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Data Lake Houses Join Data Lake in Big Data Analytics Race – IT recruitment Amsterdam

Data Lake Houses Join Data Lake in Big Data Analytics Race

By Jack Vaughan

Big data continues to evolve, as data lake houses seek to combine the best of data warehouses with that of data lakes. For some, though, it prompts a re-evaluation of build-buy strategy.

Edge computing is prominent in IoT discussions these days, particularly where artificial intelligence comes into play. Software architects see advantage in processing or pre-processing data on the edge of the Internet.

But, for now, much of Internet of Things( IoT) analytics occurs on the cloud. Even as edge moves forward, correlating edge data with historical enterprise data troves – often referred to as big data  –  will be the norm.

Certainly, IoT architects need to sift through expanding edge options. These options are expected to grow along with edge infrastructure that, according to IDC estimates, will increase by more than 50% by 2023. At the same time, IoT architects face options for cloud-based big data analytics that also continue to expand.

The latest is data lake houses, which are closely related to cloud data warehouses. These systems strive to combine the best aspects of relational data warehouses with Hadoop data lake.

This data lake house combination appears to be a vibrant new part of a global big data market that MarketsandMarkets suggests will grow at 10.6% annually to $229.4 billion by 2025.

Unlike a data warehouse, a data lake house is meant to handle a wide variety of unstructured incoming data –structured data that doesn’t follow a data model, and is underpinned by highly scalable and relatively inexpensive object cloud storage formats. Unlike early data lakes, data lake houses can readily enable queries for analytics, while ensuring transactional integrity where it’s needed. This description works for many new cloud data warehouses too.

All this is driven by an industry trend that sees IT shops move processing – including what was formerly done as on-premises data analytics – to the cloud. Importantly, decisions on the data lake house/cloud data warehouse invite IoT architects to revisit an enterprise’s build-buy strategy.

Purveyors of data lake houses and cloud data warehouses are many, and opinions on qualifications vary. Arguably – and some vendors avoid the label – one could include all or part of AWS Lake House Architecture, Databricks Delta Lake and Delta Engine, Google Big Query, the IBM Cloud DB Reference Architecture, Microsoft Azure Synapse Analytics, Oracle Autonomous Data Warehouse, the Snowflake Cloud Data Platform, and other entries vie in the vigorously competitive categories.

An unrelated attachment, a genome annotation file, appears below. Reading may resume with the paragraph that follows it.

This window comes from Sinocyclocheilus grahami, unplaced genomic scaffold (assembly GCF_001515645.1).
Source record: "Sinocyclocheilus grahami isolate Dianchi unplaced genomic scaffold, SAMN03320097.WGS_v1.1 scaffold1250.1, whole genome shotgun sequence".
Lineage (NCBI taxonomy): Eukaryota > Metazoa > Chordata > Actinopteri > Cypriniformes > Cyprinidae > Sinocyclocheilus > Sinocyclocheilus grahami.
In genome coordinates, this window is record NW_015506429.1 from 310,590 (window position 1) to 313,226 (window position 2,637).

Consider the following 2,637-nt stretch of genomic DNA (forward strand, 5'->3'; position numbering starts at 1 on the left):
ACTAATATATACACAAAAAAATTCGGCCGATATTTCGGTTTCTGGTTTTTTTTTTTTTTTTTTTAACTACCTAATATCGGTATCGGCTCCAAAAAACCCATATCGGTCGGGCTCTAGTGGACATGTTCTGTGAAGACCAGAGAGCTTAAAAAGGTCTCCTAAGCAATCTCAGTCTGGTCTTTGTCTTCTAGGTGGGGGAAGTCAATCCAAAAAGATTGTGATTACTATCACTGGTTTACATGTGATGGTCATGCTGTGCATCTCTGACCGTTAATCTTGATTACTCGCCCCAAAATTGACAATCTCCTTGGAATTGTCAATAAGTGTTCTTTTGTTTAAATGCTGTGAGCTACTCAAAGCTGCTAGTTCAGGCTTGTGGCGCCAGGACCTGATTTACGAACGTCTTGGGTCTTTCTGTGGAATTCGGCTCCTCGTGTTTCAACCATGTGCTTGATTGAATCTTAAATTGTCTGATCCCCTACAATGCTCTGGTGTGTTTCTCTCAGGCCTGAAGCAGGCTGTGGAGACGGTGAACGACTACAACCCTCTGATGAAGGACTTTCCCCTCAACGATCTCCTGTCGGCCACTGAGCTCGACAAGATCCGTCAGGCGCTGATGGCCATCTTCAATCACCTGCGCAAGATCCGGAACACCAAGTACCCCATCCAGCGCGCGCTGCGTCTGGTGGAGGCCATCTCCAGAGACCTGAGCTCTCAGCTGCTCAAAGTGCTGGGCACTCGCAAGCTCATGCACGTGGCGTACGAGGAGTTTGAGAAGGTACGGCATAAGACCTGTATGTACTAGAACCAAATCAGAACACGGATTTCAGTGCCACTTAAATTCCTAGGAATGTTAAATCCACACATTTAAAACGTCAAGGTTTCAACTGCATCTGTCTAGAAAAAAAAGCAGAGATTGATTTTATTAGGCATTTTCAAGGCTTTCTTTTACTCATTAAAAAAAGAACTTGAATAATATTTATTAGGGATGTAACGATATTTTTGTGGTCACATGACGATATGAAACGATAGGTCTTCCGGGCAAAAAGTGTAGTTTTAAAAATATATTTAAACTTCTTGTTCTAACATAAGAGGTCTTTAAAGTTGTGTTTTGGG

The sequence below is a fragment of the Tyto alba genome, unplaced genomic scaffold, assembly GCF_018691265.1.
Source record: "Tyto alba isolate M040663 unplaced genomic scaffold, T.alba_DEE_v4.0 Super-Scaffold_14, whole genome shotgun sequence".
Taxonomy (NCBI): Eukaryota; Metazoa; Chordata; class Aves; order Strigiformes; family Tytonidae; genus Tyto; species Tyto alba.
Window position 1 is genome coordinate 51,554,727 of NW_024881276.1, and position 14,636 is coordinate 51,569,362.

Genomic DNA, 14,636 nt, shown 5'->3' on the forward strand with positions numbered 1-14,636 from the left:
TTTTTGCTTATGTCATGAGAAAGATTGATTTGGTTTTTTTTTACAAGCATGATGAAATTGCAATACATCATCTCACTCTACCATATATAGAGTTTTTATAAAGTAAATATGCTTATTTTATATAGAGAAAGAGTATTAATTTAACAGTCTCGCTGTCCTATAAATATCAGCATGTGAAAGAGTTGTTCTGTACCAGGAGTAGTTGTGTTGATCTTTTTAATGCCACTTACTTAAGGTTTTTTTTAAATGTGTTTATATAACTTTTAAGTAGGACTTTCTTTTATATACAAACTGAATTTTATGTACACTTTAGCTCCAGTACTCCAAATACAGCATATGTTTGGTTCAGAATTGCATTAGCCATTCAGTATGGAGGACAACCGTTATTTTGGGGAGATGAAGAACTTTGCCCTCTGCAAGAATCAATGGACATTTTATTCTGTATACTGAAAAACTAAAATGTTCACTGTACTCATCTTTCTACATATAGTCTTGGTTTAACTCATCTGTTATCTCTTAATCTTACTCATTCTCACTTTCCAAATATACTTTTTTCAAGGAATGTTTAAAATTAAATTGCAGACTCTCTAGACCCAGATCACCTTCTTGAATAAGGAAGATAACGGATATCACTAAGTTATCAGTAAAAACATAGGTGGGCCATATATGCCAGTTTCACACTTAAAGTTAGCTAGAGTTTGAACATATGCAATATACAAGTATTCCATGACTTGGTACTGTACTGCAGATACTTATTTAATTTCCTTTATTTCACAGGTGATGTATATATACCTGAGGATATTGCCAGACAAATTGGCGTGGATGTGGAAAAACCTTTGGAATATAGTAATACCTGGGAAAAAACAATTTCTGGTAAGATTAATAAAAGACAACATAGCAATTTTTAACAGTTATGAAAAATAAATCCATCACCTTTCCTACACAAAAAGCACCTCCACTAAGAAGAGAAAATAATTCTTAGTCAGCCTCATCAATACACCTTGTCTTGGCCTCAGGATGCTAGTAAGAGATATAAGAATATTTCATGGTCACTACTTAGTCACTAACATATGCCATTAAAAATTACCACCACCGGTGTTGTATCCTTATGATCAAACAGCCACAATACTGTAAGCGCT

Flaws in Data Lake Models

Like centralized data lakes before it, data lake houses are the object of technical criticism. It appears at a time that sees decentralized formats abounding. Neil Raden, industry analyst, consultant, and founder of HiredBrains, addressed the data lake house issues in a recent blog commentary.

“The concept of a data lake is flawed,” he writes, while concluding the same for the data lake house. As always, a universal data store that holds “one version of the truth” has drawbacks. “In an age of multi-cloud and hybrid-cloud distributed data, not to mention sprawling sensor farms of IoT, there is no advantage to pulling it all together,” Raden argued.

However, edge architecture that complements cloud computing will take time to grow, he said.

“People are collecting either tons of data or portions of data. But, in terms of intelligence at the edge, it’s early,” Raden said in an interview.

The edge analytics movement is potent, but nascent, agrees Igor Shaposhnikov, director of business development at SciForce, a Ukraine-based IT company specialized in software development.

“The development of 5G will benefit edge analytics,” he said via e-mail message, while noting there are constraints to analytics at the edge. Edge analytics, he indicated, should not be seen as a full replacement for centralized data analytics. Instead, developers will need to be flexible as they make constant tradeoffs between full-scale collection of data off-line and prompt data analysis in real time.

Hadoop As History

It’s been a rocky road to data lake houses, with evolving offerings improving on predecessors, but still falling short in some regard.

The data warehouse arose beginning in the 1990s for specialized analytics set apart from the enterprise’s warhorse transactional database.

As unstructured data became more common, and data warehouse costs went up, data warehouses were challenged in the early 2000s by open-source Hadoop systems that supported massively distributed cloud-style processing along with the Hadoop Distributed File System format.

These formed clusters that are called data lakes – places where data was cast, to be organized and archived later “downstream.”

While the Hadoop style surfaced at cloud providers data centers, commercial versions were tried out mostly at on-premises data centers, where Hadoop called for system programmers and  configuration specialists. The Hadoop data lake become the loci for a build-movement among open source developers who created new software for every possible big data job, from data ingestion and streaming to analytical querying and, eventually, machine learning.

Views on the Data Lake House